What Countries Does the U.S. Have Defense Partnerships With?
How do you feel about America’s defense partnerships?
by Causes | 8.24.20
What’s the story?
- Over the past several years with guidance from Congress, the U.S. Armed Forces have been updating their policies to reemphasize their readiness for conflicts with near peer competitors including Russia and the People’s Republic of China (PRC), as those countries have taken an increasingly aggressive posture over the last decade.
- For its part, Russia invaded the Republic of Georgia in 2008 and then Ukraine in 2014, where it seized the Crimean Peninsula ― much to the alarm of other nations bordering Russia from the Baltic Sea to the Caucasus ― while also lending military aid to the Assad regime amid the civil war in Syria.
- The Chinese Communist Party has threatened to use military force to retake Taiwan ― which it regards as a rogue province ― if the self-governing, democratic nation pursues its formal independence. The PRC also enacted a national security law that brought Hong Kong’s autonomy to an end, has ongoing territorial disputes in the South China Sea and East China Sea with several neighboring nations, and recently engaged in a series of skirmishes against the Indian military in a disputed part of the Kashmir region in the Himalayas.
- In light of the potential for military conflict between the U.S. and Russia, China, and/or other nations, here’s an overview of U.S. security commitments to other nations around the world and the forms of those agreements.
What countries does the U.S. have defense partnerships with?
TREATIES: Under U.S. law, treaties are negotiated and signed by the executive branch, and ratified by the Senate on a two-thirds majority vote.
- Inter-American Treaty of Reciprocal Assistance: Also known as the Rio Pact or TIAR, this treaty took effect in 1948 and stipulates that parties to the treaty defend each other as if an attack on one is an attack on all. Members of the treaty are all nations in the Western hemisphere. At its peak, TIAR had 23 signatories, while there are currently 17 nations that are parties to the treaty.
- North Atlantic Treaty: The North Atlantic Treaty Organization (NATO) was established in 1949 by the U.S., Canada, and the European democracies to provide for the collective defense of parties to the treaty under the treaty’s “Three Musketeers” clause that it’s “all for one and one for all” if a party is attacked, which has been invoked by the alliance once, after the September 11, 2001, terror attacks. Founded with 12 members, NATO has grown to 30 members and has operational partnerships with several other nations, and is regarded as the most successful military alliance in world history.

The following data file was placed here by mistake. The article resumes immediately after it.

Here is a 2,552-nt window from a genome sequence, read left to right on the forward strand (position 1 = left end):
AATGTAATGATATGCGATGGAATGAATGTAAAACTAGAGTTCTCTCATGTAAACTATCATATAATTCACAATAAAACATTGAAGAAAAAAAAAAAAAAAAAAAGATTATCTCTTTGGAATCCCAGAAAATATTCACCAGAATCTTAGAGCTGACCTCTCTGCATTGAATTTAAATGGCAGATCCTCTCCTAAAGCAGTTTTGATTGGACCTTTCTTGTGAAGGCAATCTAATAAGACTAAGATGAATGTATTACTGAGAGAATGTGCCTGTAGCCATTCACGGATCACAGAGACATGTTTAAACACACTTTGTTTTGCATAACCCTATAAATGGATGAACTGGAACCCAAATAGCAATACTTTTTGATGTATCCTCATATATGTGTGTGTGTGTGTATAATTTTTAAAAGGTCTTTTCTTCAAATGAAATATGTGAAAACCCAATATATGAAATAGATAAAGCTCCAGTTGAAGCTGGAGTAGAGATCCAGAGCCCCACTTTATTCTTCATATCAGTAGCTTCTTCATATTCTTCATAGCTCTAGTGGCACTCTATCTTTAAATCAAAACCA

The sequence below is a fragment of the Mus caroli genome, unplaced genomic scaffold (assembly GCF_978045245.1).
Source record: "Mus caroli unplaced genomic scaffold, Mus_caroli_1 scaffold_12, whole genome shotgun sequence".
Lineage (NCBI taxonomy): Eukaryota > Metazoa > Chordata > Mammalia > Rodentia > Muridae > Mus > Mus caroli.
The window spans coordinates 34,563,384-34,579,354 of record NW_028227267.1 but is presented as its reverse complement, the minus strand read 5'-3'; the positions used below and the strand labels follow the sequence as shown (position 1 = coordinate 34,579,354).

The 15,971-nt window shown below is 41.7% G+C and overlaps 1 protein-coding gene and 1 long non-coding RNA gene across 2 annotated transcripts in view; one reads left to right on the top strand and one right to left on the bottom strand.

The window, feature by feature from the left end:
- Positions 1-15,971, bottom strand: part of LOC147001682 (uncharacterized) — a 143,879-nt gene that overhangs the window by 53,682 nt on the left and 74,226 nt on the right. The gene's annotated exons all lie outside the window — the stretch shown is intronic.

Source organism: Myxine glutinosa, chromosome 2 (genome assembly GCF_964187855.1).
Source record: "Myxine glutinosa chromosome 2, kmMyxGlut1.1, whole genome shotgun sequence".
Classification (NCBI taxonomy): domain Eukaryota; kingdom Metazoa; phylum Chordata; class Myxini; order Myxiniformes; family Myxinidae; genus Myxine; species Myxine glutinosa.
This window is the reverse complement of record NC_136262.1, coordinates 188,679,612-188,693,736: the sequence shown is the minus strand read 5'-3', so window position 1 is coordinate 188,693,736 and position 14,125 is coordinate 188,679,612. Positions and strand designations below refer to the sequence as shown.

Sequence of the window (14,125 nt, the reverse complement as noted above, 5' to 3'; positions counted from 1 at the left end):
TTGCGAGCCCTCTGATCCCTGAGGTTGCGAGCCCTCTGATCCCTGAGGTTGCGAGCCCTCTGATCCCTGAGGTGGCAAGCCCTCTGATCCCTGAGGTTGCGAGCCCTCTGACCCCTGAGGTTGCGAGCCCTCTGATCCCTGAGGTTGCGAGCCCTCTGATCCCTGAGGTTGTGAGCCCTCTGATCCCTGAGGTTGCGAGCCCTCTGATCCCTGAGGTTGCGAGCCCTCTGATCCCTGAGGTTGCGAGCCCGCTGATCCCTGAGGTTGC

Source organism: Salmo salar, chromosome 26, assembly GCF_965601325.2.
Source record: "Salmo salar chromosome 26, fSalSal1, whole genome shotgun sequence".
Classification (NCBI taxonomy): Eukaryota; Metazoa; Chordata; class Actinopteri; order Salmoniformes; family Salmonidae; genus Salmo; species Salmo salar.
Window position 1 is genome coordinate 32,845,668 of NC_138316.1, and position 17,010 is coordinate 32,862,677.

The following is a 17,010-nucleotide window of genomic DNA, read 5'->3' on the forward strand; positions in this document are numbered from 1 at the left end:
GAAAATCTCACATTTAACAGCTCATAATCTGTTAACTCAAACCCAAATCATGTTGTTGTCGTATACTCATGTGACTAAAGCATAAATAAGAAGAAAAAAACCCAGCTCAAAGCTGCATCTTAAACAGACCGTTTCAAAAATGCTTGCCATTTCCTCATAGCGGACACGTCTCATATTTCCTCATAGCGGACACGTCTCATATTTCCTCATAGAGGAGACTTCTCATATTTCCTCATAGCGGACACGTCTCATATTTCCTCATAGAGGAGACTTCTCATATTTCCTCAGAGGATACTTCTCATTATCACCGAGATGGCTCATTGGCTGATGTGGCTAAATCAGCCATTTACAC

- Australia, New Zealand, and United States Security Treaty: Known as ANZUS, this non-binding security alliance was formed by Australia, New Zealand, and the U.S. in 1951. New Zealand has been partially suspended from ANZUS since it instituted a nuclear-free zone in its territorial waters in 1986, thus barring U.S. aircraft carriers and submarines from entry, but it has resumed participation in other activities within the alliance.
- Treaty of Mutual Cooperation and Security Between the United States and Japan: Signed in 1960, the Treaty of Mutual Cooperation extended and updated the mutual defense and security agreements reached in 1949 and 1951 during the post-World War II occupation and reconstruction of Japan. It requires both nations to assist each other in ensuring peace and security in the Japan area (given that Japan’s military is constitutionally forbidden from going overseas), and provides for U.S. military bases in Japan. It is the longest successful alliance between two great powers since the 1648 Peace of Westphalia, and will remain in force unless a party gives one year’s notice of wanting to terminate it.
- Mutual Defense Treaty Between the United States and South Korea: Signed on October 1, 1953, two months after the Korean Armistice Agreement brought an end to the Korean War, the U.S. and South Korea committed to provide mutual aid if either faced an external armed attack. The treaty took effect in November 1954, and also allows the U.S. to station military forces in South Korea in consultation with the South Korean government.
- Mutual Defense Treaty Between the United States and the Philippines: Signed by the U.S. and the Philippines in 1951, the treaty dictates that each nation would support the other if either was attacked by an outside party.
There are also two notable defense treaties that the U.S. was a party to but have since been dissolved:
- Southeast Asia Treaty: Modeled after NATO, SEATO was formed in 1954 and included the U.S., France, Great Britain, Australia, New Zealand, the Philippines, Thailand, and Pakistan. Internal conflict hindered the alliance, and its general ineffectiveness led to its dissolution in 1977.